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Open Access Publications from the University of California

Pathways to Educational Homogamy in Marital and Cohabiting Unions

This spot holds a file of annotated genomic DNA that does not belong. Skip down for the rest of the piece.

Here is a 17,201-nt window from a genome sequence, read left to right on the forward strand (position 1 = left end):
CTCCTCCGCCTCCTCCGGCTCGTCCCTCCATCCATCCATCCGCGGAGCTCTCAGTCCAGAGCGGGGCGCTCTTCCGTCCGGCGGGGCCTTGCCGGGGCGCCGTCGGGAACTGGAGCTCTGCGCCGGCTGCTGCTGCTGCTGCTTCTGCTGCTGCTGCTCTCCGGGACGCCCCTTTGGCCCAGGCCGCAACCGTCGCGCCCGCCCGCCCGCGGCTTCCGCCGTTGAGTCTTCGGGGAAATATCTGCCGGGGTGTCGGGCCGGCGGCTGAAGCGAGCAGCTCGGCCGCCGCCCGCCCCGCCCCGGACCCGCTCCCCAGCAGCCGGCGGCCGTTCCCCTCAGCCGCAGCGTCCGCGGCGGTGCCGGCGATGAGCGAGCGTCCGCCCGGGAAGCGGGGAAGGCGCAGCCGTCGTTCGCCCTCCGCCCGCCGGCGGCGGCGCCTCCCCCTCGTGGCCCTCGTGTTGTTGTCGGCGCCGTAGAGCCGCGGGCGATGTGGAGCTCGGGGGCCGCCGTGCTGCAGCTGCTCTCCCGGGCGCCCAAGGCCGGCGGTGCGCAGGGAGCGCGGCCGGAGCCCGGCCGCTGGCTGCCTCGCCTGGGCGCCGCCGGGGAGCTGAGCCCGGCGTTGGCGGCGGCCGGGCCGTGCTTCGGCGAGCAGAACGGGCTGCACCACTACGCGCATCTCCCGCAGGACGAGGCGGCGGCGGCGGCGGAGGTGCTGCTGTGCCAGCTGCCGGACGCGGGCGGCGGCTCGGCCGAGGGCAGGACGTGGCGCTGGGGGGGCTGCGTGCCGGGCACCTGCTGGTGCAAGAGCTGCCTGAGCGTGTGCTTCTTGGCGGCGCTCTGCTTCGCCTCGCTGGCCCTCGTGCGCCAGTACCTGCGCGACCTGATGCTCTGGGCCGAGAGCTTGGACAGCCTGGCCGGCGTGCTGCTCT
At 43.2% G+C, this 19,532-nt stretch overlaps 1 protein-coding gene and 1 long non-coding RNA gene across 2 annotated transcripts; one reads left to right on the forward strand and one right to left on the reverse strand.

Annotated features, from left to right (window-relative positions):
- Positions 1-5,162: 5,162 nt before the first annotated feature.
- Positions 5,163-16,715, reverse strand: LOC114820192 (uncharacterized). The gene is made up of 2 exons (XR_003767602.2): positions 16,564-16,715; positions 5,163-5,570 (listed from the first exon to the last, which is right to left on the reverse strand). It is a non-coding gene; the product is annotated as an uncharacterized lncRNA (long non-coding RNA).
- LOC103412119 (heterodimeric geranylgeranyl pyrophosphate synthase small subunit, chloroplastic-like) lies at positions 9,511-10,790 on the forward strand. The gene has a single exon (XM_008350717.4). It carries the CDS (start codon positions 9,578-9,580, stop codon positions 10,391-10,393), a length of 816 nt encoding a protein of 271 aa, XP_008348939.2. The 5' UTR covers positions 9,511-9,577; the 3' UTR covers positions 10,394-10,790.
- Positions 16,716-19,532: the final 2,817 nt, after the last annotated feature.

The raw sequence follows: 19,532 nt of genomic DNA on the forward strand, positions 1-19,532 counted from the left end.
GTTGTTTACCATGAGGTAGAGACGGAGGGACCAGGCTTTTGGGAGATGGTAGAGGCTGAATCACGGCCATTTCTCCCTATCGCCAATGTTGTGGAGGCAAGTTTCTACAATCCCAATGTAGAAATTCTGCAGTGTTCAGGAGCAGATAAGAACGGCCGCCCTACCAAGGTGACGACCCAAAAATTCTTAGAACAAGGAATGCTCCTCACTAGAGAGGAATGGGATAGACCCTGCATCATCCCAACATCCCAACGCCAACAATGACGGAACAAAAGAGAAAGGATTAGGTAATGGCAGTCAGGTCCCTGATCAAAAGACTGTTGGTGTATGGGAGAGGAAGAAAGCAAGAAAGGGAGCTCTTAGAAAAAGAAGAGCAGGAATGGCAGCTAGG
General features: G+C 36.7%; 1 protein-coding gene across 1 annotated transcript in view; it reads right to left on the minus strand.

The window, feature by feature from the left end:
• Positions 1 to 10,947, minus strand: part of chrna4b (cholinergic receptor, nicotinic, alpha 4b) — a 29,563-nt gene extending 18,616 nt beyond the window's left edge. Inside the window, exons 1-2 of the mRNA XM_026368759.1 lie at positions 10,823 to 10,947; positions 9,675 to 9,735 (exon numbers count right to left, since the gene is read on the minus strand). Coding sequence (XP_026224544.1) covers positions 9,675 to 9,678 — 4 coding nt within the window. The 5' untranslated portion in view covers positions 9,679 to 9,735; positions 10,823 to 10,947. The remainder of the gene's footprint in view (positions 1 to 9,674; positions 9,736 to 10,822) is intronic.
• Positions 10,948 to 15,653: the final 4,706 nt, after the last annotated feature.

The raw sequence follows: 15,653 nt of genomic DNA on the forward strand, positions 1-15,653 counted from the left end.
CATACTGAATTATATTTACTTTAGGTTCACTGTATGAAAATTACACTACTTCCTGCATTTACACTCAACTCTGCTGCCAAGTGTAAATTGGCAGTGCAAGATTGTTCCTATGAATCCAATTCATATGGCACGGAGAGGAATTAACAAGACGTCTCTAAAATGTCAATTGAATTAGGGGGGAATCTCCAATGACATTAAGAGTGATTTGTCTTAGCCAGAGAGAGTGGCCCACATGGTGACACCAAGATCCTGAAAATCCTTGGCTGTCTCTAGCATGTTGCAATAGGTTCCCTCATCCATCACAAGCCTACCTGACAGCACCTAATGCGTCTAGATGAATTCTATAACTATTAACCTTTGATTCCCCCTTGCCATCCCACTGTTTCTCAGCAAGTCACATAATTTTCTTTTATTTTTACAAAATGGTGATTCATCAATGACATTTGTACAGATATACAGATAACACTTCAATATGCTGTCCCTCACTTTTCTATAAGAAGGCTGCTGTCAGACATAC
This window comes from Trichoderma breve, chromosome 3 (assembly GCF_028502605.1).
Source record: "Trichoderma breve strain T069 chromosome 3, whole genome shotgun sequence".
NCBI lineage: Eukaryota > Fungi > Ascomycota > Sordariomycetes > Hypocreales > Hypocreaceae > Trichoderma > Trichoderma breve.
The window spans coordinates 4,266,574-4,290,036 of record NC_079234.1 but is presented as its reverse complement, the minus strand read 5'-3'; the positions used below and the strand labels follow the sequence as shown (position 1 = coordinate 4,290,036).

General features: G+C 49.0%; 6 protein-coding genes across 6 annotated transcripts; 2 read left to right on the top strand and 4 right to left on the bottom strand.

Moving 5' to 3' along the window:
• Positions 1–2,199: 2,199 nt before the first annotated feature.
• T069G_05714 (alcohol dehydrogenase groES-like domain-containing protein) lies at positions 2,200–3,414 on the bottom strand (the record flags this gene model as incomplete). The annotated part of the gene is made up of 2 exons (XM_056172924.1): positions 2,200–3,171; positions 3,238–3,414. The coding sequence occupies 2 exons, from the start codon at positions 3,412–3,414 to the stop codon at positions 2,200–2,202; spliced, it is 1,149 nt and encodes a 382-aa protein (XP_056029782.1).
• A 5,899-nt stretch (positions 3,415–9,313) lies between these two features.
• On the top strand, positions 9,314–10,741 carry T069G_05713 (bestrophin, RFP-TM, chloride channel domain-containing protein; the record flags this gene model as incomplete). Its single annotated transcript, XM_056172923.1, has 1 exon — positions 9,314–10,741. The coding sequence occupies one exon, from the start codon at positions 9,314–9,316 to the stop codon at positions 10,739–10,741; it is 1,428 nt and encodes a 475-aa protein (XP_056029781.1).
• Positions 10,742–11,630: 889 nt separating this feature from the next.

This study uses log-linear models and data from the National Longitudinal Survey of Youth (NLSY79) to compare the odds of educational homogamy in marital and cohabiting unions. Differences in the educational resemblance of married and cohabiting couples vary depending on the sample used. Cohabiting couples are less likely to be educationally homogamous than married couples using a sample of prevailing unions. Restricting the sample to newly formed unions, however, eliminates this difference. Furthermore, I find little support for the hypothesis that cohabiting couples who transition to marriage are more homogamous than cohabiting couples who separate, although these results vary by respondent’s sex. My results suggest that differences in educational homogamy by union type in prevailing unions are driven by the accumulation of the most homogamous marriages over time rather than differences in sorting into unions or selection out of cohabiting unions into marriage.

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